Hawkins County mayor announces bid for District 9 state House seat

Jeff Bobo • Feb 7, 2018 at 2:40 PM


ROGERSVILLE — At one time, Melville Bailey and Gary Hicks sat beside each other on the Hawkins County Commission, and on Aug. 2 they’ll be beside each other again — on the state Republican primary ballot — albeit as opponents.

Bailey, who completes his second term as Hawkins County mayor at the end of August, announced Tuesday he’s running for the District 9 Tennessee House of Representative seat currently held by Rep. Gary Hicks (R-Rogersville).

District 9 represents Hawkins and Hancock counties.

Prior to being appointed to the House seat in December of 2015, Hicks was the County Commission’s Budget Committee chairman, and chairman pro tem, and the commissioner who holds those positions traditionally sits next to the county mayor.

Hicks was elected to his first full term in 2016 and currently sits on the Budget Subcommittee, Finance Committee and Health Committee.

Bailey announced in December he wasn’t seeking re-election and said he planned on retiring and spending more time with family.

He told the Times News Tuesday, however, that as he discussed his impending retirement with constituents, he was encouraged to continue serving the area by seeking the District 9 House seat.

“About eight weeks ago, I announced my intention not to seek a third term as Hawkins County’s mayor,” Bailey said. “That was a difficult decision for me because I realized my role as county mayor provided me with opportunities to meet and understand the needs of communities across our part of the region. As I discussed my upcoming retirement with constituents, it became apparent that I had an opportunity to still serve this wonderful region by seeking the District 9 State Representative seat.”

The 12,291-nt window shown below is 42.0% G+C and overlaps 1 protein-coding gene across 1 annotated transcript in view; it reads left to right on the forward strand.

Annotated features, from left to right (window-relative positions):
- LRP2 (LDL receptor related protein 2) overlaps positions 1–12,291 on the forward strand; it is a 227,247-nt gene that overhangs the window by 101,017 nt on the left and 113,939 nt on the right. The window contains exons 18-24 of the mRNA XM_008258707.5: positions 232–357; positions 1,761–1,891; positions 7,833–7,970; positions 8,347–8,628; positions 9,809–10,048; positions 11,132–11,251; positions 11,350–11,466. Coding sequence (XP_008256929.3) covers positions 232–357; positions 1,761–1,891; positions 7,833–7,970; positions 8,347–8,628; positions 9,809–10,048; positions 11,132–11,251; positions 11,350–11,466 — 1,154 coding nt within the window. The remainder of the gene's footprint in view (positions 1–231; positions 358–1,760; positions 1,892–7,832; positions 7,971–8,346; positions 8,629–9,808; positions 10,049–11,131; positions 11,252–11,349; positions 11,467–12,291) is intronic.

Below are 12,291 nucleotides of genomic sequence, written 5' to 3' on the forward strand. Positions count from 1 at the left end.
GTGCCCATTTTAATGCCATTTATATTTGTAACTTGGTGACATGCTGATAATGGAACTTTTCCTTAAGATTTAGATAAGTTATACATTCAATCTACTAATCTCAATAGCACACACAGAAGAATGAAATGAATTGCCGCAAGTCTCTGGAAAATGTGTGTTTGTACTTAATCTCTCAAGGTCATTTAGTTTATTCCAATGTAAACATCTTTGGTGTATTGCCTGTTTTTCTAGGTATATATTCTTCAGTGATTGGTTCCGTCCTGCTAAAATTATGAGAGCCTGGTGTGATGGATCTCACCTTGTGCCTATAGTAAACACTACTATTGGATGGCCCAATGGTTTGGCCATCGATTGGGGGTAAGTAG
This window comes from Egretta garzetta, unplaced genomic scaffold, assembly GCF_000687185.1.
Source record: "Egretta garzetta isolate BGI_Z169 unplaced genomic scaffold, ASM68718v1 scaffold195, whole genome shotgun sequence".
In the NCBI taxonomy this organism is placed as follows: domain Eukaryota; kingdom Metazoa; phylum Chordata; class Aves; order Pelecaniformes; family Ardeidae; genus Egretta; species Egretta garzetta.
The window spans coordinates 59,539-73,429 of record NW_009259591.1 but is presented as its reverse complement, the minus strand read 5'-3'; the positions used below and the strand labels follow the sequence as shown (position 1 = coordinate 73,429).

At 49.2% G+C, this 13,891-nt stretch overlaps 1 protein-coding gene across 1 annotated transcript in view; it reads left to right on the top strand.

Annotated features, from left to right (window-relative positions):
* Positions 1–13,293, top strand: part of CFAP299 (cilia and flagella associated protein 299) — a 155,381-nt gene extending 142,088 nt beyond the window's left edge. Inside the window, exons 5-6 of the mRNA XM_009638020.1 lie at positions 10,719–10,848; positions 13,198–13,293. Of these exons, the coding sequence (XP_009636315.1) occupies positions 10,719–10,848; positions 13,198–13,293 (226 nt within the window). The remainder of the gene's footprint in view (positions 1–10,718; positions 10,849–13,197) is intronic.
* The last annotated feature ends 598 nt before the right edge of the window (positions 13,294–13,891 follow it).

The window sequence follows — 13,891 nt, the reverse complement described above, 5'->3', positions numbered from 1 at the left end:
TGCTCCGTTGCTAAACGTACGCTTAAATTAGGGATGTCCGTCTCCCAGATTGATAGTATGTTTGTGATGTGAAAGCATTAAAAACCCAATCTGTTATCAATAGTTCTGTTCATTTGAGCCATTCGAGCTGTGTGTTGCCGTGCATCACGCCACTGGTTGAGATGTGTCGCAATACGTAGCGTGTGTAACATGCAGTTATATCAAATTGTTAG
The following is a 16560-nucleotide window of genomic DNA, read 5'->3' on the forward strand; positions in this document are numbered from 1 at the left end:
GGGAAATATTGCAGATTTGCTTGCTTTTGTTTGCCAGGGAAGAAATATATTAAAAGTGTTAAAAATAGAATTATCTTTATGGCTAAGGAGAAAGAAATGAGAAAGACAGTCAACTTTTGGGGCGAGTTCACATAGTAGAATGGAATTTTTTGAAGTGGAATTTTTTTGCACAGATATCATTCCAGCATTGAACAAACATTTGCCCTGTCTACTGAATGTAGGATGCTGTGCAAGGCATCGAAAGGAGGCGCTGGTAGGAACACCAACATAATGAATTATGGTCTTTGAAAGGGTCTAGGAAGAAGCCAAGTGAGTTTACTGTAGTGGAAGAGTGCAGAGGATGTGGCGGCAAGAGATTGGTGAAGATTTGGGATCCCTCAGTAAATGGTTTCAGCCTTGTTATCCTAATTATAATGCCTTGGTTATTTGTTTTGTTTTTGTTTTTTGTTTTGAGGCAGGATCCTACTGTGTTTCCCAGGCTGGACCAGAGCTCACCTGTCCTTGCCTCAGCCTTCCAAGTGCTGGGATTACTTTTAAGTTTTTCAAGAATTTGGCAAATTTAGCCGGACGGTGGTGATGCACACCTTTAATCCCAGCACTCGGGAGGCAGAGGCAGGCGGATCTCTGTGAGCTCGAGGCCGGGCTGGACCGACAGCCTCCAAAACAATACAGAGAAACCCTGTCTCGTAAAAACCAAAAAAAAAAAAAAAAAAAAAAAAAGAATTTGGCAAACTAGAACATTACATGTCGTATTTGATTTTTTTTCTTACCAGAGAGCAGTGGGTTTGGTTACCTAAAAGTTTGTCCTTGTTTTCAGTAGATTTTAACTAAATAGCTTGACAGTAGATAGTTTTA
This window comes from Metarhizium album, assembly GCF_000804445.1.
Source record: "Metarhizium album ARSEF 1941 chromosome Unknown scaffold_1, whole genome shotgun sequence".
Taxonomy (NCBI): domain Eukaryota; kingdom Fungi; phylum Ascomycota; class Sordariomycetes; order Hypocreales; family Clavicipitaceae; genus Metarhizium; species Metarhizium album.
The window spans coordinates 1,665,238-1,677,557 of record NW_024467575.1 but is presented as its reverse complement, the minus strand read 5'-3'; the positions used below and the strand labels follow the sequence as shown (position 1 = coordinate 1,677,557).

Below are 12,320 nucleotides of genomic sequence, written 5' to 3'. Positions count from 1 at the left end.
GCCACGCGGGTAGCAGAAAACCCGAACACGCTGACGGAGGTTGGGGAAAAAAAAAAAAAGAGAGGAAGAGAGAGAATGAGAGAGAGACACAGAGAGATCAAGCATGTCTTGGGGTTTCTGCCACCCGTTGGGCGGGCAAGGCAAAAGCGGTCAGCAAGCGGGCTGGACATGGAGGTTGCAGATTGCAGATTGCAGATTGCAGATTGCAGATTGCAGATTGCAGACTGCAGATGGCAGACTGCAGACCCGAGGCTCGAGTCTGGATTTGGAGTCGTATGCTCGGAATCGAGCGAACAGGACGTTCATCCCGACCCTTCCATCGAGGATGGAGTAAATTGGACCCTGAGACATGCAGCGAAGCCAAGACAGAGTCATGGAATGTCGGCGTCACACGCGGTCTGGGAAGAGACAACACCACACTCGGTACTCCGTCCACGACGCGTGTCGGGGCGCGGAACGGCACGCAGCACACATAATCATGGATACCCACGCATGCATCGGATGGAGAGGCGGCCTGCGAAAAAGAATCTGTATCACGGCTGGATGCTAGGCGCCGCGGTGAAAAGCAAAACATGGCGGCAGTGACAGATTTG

Bailey added, “As I thought more about seeking this position, I realized that being retired from a full-time job would afford me the opportunity to continue to be available to the constituents, to local elected county officials in Hawkins County and Hancock County and have time to fully commit to the needs of our region.”

Bailey identified his top priorities if elected as: to continue to strengthen the public educational system; to acquire grant funds for Hawkins and Hancock counties and their cities for water utility districts, sewer projects, solid waste and other infrastructure; to improve communication between Nashville and Hawkins and Hancock counties; to monitor and oppose unfunded mandates that will adversely affect taxpayers statewide; and to work with agencies that actively recruit industry into Hawkins and Hancock counties.

In response to Bailey’s announcement Tuesday, Hicks told the Times News, “All I can say is that it is an honor to serve in the legislature, and I look forward to hitting the campaign trail at the appropriate time. Meanwhile, I’m focused on the job that I was elected to do here in Nashville.”

On Tuesday, the Times News spoke extensively with Bailey about his decision to seek the state office, the budget crisis and tax increase that have been the focus of his past two years in office, and why he feels he should replace Hicks in Nashville. A video of that interview can be seen in the online version of this article at www.timesnews.net.

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